Piracy in Celebes Sea Threatens Coal Shipments to the Philippines

TL;DR: Increased pirate attacks in the Celebes Sea have serious trade implications; prompts regional cooperation.


Photo: Splash 247


On 21 April, Reuters reported that at least two Indonesian ports have suspended issuance of permits for ships to the Philippines, following at least three attacks of Indonesia vessels by Filipino militants in 2016. The three attacks, all recorded by the Piracy Reporting Center in Kuala Lumpur, were in the Celebes Sea, the body of water that separates Indonesia, Malaysia and the Philippines. It lies south of the disputed South China Sea.

The following incidents were recorded by the Piracy Reporting Center:

15.04.2016: 1032 UTC: Posn: 04:31.26N – 119:00.00E, Around 4.3 SE off Pulau Sibuan, Malaysia. Armed persons in a speed boat approached, fired upon and boarded a tug underway. One crew was injured. The armed persons kidnapped four crew members and escaped. The Malaysian Marine Police escorted the tug to a safe port and transferred the injured crew to a hospital for medical treatment.

01.04.2016: 1815 LT: Posn: 04:07.56N – 118:55.76E, Around 17nm East of Pulau Sipadan, Sabah, Malaysia. Eight armed pirates in a speed boat approached and boarded the tug underway. They opened fire, stole crew personal belongings and kidnapped four crew members and escaped. The remaining crew members sailed the vessel to the vicinity of Semporna and thereafter a MMEA patrol boat escorted the vessel to a safe port.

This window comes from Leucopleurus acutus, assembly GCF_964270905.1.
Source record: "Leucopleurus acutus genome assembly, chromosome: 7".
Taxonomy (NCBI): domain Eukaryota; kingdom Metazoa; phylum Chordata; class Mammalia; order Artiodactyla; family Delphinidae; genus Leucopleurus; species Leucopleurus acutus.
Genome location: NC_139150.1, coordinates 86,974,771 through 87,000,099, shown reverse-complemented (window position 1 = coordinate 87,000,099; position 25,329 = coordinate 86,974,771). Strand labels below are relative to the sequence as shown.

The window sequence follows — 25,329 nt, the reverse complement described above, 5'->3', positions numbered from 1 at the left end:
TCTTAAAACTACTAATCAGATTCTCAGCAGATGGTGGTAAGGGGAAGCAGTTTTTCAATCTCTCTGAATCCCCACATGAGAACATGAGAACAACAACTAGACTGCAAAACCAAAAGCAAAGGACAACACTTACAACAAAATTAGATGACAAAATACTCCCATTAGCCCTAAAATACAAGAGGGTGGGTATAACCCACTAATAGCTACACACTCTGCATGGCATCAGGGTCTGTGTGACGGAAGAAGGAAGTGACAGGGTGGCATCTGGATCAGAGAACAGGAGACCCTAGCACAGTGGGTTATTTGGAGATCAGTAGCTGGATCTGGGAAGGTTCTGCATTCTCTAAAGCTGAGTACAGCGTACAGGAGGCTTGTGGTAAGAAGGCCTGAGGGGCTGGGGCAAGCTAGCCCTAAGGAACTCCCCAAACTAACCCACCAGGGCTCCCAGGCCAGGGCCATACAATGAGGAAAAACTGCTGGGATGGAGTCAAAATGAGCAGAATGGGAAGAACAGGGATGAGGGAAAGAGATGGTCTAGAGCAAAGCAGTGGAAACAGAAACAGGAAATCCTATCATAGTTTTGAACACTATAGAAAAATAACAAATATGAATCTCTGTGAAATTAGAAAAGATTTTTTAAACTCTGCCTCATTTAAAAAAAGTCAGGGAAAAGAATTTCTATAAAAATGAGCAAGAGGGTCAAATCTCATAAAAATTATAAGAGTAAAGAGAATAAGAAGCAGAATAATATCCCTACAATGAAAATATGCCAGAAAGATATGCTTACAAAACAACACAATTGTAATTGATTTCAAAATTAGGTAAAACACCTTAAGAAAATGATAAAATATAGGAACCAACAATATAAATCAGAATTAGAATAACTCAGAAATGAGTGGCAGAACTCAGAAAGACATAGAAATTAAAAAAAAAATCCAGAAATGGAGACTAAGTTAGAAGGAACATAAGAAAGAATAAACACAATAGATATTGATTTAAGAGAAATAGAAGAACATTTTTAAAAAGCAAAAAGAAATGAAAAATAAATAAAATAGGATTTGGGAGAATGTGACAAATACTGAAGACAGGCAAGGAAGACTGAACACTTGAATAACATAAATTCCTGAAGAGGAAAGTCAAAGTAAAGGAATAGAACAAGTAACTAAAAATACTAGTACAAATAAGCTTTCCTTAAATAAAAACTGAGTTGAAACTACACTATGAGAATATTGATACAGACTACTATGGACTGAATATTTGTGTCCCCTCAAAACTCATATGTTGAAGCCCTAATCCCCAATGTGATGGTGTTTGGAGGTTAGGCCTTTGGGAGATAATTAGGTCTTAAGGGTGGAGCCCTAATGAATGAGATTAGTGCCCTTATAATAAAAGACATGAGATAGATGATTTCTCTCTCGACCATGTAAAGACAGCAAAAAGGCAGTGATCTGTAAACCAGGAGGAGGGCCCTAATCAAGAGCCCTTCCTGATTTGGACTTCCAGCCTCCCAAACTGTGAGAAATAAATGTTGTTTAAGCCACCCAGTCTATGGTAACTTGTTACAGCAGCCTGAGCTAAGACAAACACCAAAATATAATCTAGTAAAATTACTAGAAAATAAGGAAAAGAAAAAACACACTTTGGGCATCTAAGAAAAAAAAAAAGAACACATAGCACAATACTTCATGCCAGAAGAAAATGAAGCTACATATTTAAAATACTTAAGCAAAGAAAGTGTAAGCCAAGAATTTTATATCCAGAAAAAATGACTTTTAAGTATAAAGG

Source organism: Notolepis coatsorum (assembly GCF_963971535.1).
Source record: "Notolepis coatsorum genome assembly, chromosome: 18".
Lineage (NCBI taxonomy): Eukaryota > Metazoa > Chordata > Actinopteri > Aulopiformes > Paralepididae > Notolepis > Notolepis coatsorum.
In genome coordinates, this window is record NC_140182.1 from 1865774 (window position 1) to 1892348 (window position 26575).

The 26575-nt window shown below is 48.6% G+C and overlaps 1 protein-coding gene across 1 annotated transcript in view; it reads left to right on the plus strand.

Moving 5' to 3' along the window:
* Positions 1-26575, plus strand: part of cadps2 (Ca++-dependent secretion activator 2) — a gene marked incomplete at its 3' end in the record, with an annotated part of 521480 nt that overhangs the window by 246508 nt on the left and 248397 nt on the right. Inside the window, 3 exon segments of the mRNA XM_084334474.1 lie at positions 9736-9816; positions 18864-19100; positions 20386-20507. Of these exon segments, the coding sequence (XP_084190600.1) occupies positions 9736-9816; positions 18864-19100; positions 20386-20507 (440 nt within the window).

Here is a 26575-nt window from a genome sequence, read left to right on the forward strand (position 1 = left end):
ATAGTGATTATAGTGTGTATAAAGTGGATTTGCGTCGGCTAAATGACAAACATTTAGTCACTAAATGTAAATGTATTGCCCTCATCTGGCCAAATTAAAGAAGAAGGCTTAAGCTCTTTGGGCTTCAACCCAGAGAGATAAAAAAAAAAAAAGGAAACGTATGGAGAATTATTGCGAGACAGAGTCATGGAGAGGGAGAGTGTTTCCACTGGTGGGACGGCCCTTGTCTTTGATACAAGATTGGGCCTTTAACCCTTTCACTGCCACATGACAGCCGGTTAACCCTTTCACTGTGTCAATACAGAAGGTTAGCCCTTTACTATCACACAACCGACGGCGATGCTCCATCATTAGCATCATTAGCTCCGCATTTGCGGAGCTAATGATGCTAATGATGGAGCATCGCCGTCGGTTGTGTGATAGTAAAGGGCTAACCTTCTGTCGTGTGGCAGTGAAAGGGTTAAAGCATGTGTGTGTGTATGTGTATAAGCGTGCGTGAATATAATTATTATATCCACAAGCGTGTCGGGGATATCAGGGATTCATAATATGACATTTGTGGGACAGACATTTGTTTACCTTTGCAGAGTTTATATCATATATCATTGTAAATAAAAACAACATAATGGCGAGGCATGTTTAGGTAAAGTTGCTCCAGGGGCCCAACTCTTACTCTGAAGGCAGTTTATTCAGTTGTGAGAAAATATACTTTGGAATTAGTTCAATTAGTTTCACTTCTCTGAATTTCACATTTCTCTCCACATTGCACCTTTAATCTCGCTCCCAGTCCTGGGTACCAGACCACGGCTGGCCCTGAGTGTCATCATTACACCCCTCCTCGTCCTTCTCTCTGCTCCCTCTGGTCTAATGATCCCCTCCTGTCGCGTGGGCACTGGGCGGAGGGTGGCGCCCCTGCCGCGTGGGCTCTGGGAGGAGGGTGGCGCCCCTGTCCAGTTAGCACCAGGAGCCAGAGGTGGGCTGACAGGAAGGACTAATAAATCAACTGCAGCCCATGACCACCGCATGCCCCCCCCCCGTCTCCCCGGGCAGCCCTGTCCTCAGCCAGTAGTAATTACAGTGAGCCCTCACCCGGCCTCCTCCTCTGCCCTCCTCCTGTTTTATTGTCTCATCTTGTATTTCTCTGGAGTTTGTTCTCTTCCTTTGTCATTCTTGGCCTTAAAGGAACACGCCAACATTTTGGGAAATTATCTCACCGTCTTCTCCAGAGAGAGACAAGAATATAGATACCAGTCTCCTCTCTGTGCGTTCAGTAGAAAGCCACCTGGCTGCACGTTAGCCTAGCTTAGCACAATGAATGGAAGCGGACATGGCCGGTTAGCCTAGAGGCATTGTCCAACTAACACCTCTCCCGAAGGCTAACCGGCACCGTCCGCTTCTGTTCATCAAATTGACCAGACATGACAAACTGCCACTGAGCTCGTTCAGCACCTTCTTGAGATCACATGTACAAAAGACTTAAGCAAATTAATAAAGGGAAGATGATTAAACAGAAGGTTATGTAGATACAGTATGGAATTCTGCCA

25.03.2016: 1629 LT: Posn : 04:48.56N – 119:12.53E, Around 11nm WSW of Omapoy Island Philippines. A tug towing a barge laden with coal was boarded by unknown persons. They cast off the barge, hijacked the tug and took its 10 crew as hostage. The tug was later abandoned off Languyan Island, Philippines and the ten crew members kidnapped. The tug was ransacked and all communication equipment onboard was damaged. The Philippines police have taken custody of the tug and are presently investigating the case.

Media reports, quoting military officials, attribute the incidents to Abu Sayyaf militants, a loose organization of self-professed Islamic radicals, that operate out of the southern Philippine island provinces of Sulu, Basilan, and Tawi-Tawi. Like most sophisticated pirates, the group chases a target using a speed boat, latches on to the bigger vessel and then boards it. Because commercial vessels are not allowed to be armed, the vessel’s crew loses the battle the moment the first pirate boards the ship.

Who is the Abu Sayyaf? A Quick and Dirty History

The Abu Sayyaf has been around for more than 30 years and has seen the ebb and flow of its notoriety. The group has roots in the first Afghan war against the Soviet Union, which attracted thousands for young Muslim men from different parts of the world. After the war, Filipino mujahideen returned to the Philippines, radicalized and eager to relive the great Islamic victory against the “infidels”. When they returned, some joined the homegrown Muslim insurgency, the others formed a new group, Abu Sayyaf, the Bearer of the Sword.